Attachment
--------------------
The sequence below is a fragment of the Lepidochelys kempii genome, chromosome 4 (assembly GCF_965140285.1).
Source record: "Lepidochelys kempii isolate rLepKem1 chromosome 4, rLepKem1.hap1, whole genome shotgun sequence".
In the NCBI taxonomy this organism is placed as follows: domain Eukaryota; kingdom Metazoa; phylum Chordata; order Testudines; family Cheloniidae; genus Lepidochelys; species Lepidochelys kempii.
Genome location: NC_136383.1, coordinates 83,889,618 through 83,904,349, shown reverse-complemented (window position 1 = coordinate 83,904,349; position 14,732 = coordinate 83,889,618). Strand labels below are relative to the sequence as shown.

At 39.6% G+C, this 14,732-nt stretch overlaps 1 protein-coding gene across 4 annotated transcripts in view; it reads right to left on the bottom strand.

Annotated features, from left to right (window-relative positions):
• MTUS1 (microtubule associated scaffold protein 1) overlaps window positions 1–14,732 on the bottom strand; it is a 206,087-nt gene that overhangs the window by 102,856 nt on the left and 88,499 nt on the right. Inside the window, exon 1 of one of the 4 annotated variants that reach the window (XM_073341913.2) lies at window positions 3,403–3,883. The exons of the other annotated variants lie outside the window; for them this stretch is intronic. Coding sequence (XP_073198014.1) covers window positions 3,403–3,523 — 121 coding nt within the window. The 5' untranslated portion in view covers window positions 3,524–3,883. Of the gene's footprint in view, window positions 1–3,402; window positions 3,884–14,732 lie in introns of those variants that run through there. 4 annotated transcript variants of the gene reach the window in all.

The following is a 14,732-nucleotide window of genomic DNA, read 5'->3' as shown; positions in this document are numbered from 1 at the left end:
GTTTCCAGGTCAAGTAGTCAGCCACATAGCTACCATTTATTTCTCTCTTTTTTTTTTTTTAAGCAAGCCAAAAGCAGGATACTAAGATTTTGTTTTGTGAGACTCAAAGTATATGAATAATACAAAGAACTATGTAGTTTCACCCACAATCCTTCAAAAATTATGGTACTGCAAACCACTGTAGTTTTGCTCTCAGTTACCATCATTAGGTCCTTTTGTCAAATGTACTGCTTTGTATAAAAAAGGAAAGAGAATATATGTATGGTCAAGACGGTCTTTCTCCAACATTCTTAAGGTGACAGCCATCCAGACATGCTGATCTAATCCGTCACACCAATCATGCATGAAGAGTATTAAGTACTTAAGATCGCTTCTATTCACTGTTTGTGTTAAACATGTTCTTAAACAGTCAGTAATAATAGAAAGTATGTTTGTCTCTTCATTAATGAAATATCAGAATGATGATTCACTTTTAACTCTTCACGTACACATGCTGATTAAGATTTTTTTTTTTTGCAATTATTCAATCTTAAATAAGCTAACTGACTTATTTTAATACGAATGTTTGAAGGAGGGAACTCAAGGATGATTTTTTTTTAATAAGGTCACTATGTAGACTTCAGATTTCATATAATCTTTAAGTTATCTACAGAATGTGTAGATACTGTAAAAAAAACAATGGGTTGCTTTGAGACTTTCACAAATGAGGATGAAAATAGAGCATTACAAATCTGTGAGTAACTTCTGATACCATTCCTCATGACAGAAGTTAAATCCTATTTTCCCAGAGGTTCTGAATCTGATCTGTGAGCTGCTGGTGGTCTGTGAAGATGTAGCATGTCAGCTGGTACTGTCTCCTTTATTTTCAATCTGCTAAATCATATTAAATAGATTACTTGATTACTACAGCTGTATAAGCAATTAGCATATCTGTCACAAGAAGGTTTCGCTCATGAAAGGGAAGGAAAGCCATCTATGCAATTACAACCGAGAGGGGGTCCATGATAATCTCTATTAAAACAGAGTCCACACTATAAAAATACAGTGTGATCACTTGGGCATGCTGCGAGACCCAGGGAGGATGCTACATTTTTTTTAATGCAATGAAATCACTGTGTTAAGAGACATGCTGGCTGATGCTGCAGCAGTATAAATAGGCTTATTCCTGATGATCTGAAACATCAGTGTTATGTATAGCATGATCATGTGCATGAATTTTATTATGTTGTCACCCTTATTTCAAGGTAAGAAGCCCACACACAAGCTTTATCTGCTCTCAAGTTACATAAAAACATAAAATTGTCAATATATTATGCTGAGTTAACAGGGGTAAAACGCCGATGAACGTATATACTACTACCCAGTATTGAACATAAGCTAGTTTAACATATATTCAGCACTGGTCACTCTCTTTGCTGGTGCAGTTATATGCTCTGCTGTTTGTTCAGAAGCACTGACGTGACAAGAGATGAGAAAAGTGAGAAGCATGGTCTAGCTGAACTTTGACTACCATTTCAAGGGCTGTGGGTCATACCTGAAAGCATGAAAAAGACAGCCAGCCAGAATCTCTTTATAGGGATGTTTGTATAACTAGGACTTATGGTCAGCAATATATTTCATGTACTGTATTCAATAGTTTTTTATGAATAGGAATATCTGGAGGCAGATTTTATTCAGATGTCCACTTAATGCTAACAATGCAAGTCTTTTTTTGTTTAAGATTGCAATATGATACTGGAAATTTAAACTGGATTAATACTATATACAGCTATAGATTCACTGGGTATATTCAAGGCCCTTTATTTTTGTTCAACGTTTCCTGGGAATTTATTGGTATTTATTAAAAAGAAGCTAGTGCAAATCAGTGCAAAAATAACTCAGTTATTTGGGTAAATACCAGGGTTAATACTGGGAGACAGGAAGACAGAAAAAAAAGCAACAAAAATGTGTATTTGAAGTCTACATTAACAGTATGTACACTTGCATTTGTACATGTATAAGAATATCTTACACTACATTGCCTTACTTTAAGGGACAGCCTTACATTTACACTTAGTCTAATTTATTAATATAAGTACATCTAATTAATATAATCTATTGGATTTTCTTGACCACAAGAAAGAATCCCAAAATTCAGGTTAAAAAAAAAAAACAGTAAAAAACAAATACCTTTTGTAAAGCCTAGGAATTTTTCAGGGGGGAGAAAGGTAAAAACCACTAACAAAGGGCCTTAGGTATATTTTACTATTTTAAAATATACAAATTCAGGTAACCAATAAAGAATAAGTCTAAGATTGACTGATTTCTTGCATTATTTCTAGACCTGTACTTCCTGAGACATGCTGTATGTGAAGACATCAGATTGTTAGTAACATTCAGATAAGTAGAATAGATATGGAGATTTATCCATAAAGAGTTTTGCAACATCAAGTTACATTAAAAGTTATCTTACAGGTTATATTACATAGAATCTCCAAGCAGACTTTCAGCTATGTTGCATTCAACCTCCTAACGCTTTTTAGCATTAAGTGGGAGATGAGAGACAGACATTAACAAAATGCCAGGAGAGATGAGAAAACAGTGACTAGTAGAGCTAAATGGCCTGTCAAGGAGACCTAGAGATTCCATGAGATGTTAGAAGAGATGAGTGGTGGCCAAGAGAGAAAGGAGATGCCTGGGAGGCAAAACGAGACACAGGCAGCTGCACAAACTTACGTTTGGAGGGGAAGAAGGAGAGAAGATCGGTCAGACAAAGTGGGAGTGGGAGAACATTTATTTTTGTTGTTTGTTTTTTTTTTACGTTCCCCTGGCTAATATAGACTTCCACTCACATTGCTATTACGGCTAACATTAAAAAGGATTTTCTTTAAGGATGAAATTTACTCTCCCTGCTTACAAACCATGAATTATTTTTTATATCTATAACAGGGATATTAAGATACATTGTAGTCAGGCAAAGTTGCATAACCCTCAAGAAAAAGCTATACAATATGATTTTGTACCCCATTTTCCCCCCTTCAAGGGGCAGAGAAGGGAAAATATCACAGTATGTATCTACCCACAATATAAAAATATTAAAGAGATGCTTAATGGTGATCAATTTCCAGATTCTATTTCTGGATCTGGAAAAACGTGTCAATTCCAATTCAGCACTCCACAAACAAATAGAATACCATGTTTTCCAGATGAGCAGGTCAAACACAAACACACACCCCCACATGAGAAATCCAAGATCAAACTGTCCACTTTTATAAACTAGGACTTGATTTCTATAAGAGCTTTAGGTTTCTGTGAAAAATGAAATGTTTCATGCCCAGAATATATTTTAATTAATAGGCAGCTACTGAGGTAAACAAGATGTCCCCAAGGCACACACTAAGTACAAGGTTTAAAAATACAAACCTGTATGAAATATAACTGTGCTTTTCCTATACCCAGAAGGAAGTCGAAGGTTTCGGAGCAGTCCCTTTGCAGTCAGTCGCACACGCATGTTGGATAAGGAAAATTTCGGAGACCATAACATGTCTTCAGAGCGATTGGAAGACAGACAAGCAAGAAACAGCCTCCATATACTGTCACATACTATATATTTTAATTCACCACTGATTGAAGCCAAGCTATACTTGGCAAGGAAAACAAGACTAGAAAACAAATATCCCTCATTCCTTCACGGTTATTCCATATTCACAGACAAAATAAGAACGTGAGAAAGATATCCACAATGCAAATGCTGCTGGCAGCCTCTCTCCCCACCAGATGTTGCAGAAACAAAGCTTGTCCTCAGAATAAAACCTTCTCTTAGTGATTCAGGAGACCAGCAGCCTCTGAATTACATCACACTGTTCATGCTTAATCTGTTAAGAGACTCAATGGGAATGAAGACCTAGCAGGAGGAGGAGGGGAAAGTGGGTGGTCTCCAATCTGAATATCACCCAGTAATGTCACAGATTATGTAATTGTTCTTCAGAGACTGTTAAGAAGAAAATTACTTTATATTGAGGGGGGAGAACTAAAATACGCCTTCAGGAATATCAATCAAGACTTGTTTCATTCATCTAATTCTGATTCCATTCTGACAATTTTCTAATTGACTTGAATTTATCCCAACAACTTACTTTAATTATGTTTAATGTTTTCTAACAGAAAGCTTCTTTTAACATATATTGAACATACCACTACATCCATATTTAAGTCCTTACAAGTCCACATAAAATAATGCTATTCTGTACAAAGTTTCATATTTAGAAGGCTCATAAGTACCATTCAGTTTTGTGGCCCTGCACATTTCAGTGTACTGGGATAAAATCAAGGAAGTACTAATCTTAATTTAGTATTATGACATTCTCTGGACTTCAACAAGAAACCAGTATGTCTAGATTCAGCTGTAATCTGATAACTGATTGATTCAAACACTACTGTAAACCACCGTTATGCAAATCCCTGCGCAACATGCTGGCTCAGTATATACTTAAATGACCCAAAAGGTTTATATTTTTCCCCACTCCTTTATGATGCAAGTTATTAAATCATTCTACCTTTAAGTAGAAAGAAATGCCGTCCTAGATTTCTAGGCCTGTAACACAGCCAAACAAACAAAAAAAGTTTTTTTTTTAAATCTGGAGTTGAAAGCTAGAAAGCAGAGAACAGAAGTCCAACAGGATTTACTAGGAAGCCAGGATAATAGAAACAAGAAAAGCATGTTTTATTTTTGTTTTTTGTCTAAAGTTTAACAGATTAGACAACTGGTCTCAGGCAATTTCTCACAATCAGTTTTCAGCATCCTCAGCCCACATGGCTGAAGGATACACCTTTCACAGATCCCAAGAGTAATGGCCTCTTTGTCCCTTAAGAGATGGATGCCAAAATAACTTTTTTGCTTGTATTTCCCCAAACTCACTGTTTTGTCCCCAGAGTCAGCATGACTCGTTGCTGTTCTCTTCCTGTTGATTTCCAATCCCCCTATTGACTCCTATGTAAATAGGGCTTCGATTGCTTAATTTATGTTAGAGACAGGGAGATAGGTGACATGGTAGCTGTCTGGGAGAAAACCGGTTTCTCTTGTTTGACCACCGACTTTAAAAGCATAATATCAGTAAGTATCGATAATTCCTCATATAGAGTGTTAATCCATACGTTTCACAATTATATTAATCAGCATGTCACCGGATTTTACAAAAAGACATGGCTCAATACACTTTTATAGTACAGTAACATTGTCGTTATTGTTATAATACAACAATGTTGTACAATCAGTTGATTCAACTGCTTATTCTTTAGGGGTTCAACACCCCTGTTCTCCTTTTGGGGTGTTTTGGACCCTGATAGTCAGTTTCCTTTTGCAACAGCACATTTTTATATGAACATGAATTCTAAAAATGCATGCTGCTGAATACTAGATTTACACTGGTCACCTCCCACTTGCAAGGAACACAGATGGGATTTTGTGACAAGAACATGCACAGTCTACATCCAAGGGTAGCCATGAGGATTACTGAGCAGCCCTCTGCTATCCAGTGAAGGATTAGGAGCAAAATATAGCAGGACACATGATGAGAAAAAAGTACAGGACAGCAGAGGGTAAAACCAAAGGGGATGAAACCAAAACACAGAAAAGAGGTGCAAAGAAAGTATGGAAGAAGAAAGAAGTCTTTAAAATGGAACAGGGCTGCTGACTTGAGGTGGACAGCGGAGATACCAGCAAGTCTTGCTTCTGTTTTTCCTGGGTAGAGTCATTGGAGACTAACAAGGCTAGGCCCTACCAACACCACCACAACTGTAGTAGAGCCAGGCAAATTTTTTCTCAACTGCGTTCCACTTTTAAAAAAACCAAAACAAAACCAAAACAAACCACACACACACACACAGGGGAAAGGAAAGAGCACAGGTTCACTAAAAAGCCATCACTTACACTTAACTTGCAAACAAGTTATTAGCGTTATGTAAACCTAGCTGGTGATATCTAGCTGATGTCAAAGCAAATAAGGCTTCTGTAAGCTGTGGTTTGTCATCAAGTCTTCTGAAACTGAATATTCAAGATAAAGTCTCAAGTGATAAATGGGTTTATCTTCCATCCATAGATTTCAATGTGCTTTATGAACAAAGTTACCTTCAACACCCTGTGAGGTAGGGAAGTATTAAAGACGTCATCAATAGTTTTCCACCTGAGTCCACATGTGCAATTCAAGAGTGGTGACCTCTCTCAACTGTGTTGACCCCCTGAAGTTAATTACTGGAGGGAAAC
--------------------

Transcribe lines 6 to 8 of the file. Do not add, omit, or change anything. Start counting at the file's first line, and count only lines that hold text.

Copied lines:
Annotated features, from left to right (window-relative positions):
• MTUS1 (microtubule associated scaffold protein 1) overlaps window positions 1–14,732 on the bottom strand; it is a 206,087-nt gene that overhangs the window by 102,856 nt on the left and 88,499 nt on the right. Inside the window, exon 1 of one of the 4 annotated variants that reach the window (XM_073341913.2) lies at window positions 3,403–3,883. The exons of the other annotated variants lie outside the window; for them this stretch is intronic. Coding sequence (XP_073198014.1) covers window positions 3,403–3,523 — 121 coding nt within the window. The 5' untranslated portion in view covers window positions 3,524–3,883. Of the gene's footprint in view, window positions 1–3,402; window positions 3,884–14,732 lie in introns of those variants that run through there. 4 annotated transcript variants of the gene reach the window in all.

The following is a 14,732-nucleotide window of genomic DNA, read 5'->3' as shown; positions in this document are numbered from 1 at the left end: